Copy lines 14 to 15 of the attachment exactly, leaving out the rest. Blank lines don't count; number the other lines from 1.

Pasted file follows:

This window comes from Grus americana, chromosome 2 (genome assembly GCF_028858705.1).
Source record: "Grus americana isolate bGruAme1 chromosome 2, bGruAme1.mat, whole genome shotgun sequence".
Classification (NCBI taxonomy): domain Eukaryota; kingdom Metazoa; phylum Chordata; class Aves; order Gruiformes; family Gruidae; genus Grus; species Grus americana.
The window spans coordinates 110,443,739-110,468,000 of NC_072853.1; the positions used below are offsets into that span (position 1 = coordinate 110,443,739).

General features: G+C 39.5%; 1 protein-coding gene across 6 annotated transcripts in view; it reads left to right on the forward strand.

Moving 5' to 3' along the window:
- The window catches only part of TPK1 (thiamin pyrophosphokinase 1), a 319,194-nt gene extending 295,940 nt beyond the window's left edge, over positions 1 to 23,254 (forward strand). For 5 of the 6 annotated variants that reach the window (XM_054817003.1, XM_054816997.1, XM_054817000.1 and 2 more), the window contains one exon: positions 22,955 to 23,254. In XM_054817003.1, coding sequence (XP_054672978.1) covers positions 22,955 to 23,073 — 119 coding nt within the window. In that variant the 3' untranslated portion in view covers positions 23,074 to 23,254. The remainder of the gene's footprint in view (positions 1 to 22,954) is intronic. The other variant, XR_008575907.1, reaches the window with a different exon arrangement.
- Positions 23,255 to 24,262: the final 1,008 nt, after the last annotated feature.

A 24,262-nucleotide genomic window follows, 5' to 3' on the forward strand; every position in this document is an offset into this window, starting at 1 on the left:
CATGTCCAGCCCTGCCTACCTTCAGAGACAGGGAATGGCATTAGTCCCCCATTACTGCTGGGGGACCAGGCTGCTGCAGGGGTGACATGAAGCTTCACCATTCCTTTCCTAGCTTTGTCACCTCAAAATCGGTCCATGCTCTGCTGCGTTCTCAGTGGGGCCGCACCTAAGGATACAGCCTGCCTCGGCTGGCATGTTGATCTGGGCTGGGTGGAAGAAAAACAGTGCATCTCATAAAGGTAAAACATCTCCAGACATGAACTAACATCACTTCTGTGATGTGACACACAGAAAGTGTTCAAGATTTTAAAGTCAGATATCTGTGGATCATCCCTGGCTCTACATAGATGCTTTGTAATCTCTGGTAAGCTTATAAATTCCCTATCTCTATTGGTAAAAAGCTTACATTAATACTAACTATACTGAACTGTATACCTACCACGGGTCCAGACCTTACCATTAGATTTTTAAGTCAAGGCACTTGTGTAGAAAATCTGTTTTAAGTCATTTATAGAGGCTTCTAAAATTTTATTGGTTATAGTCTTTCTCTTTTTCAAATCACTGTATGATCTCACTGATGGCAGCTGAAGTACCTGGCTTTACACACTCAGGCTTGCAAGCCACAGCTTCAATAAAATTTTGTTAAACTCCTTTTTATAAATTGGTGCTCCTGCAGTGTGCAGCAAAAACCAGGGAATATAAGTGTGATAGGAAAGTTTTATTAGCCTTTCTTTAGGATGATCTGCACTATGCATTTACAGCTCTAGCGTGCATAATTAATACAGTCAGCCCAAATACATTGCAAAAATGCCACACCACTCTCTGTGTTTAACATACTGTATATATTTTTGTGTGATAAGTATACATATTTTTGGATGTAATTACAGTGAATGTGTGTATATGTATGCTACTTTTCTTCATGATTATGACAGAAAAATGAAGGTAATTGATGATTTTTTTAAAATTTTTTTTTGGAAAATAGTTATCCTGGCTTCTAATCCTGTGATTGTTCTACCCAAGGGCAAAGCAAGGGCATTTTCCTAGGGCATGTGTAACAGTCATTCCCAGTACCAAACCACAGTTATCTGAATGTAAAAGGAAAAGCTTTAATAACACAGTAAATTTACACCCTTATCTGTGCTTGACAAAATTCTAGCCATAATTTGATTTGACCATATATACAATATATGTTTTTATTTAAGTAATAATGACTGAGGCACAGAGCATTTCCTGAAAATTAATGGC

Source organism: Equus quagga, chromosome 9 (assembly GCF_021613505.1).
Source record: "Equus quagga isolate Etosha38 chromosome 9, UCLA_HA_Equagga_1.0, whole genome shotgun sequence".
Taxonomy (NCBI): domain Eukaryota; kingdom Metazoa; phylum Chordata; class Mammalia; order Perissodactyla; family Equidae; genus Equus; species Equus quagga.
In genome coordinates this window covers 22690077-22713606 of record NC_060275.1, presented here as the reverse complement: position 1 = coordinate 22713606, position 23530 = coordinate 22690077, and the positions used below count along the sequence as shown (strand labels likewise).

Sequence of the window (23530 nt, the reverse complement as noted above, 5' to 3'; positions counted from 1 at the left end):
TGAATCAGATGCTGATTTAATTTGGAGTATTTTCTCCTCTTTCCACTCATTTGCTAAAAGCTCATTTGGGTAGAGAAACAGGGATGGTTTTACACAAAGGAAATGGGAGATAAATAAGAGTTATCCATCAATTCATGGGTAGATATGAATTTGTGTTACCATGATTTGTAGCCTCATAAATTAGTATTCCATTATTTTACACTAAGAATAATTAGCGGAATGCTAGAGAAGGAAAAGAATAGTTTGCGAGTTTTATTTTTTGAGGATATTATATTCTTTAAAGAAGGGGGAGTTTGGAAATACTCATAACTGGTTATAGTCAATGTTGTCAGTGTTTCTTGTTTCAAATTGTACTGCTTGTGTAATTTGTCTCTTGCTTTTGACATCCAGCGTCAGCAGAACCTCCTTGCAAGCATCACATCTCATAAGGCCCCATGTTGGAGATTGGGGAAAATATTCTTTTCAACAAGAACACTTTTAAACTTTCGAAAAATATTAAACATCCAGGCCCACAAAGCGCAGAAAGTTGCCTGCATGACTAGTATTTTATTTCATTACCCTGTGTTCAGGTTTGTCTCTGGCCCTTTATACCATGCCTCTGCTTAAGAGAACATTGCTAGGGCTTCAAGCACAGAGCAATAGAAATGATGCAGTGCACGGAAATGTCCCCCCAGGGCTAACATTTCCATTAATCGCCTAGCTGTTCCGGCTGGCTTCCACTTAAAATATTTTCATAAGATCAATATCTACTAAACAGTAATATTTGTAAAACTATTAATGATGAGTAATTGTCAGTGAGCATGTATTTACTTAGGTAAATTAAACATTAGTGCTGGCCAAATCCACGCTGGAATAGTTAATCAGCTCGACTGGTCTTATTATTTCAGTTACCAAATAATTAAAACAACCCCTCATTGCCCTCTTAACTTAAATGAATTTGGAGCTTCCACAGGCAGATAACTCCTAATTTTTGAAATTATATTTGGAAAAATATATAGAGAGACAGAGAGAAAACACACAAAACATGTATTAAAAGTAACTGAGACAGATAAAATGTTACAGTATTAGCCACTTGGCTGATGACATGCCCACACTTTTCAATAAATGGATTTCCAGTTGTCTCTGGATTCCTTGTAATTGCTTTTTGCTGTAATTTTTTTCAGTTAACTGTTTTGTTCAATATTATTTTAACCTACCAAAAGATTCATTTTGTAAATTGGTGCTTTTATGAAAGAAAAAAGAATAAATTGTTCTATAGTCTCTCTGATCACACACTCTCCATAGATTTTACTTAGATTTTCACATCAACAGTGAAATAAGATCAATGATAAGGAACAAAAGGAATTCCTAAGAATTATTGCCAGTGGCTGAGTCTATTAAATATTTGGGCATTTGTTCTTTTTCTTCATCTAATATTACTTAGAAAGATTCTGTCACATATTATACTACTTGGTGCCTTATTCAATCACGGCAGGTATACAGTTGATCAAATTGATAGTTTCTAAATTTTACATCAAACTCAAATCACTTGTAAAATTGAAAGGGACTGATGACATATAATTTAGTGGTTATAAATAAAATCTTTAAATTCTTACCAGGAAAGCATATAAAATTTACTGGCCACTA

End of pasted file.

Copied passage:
In genome coordinates this window covers 22690077-22713606 of record NC_060275.1, presented here as the reverse complement: position 1 = coordinate 22713606, position 23530 = coordinate 22690077, and the positions used below count along the sequence as shown (strand labels likewise).

Sequence of the window (23530 nt, the reverse complement as noted above, 5' to 3'; positions counted from 1 at the left end):